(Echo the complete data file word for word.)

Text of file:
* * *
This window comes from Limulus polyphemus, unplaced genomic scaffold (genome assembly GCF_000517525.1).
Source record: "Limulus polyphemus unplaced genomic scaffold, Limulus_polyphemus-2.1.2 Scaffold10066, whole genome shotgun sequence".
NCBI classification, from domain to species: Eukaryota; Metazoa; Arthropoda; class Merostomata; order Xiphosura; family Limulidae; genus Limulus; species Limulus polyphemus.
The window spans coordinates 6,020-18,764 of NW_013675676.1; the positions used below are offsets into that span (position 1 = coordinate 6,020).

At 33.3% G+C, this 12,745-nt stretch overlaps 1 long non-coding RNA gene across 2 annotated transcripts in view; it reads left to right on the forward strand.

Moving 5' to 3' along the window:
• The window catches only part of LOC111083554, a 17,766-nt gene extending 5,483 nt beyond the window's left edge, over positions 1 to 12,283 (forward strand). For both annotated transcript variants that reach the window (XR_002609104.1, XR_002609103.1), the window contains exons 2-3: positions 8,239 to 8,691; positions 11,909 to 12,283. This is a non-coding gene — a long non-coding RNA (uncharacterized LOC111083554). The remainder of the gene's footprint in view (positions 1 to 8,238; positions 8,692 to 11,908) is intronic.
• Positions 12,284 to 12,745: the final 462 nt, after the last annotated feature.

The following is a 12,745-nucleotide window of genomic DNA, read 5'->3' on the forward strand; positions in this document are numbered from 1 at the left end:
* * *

This window comes from Limulus polyphemus, unplaced genomic scaffold (genome assembly GCF_000517525.1).
Source record: "Limulus polyphemus unplaced genomic scaffold, Limulus_polyphemus-2.1.2 Scaffold10066, whole genome shotgun sequence".
NCBI classification, from domain to species: Eukaryota; Metazoa; Arthropoda; class Merostomata; order Xiphosura; family Limulidae; genus Limulus; species Limulus polyphemus.
The window spans coordinates 6,020-18,764 of NW_013675676.1; the positions used below are offsets into that span (position 1 = coordinate 6,020).

At 33.3% G+C, this 12,745-nt stretch overlaps 1 long non-coding RNA gene across 2 annotated transcripts in view; it reads left to right on the forward strand.

Moving 5' to 3' along the window:
• The window catches only part of LOC111083554, a 17,766-nt gene extending 5,483 nt beyond the window's left edge, over positions 1 to 12,283 (forward strand). For both annotated transcript variants that reach the window (XR_002609104.1, XR_002609103.1), the window contains exons 2-3: positions 8,239 to 8,691; positions 11,909 to 12,283. This is a non-coding gene — a long non-coding RNA (uncharacterized LOC111083554). The remainder of the gene's footprint in view (positions 1 to 8,238; positions 8,692 to 11,908) is intronic.
• Positions 12,284 to 12,745: the final 462 nt, after the last annotated feature.

The following is a 12,745-nucleotide window of genomic DNA, read 5'->3' on the forward strand; positions in this document are numbered from 1 at the left end: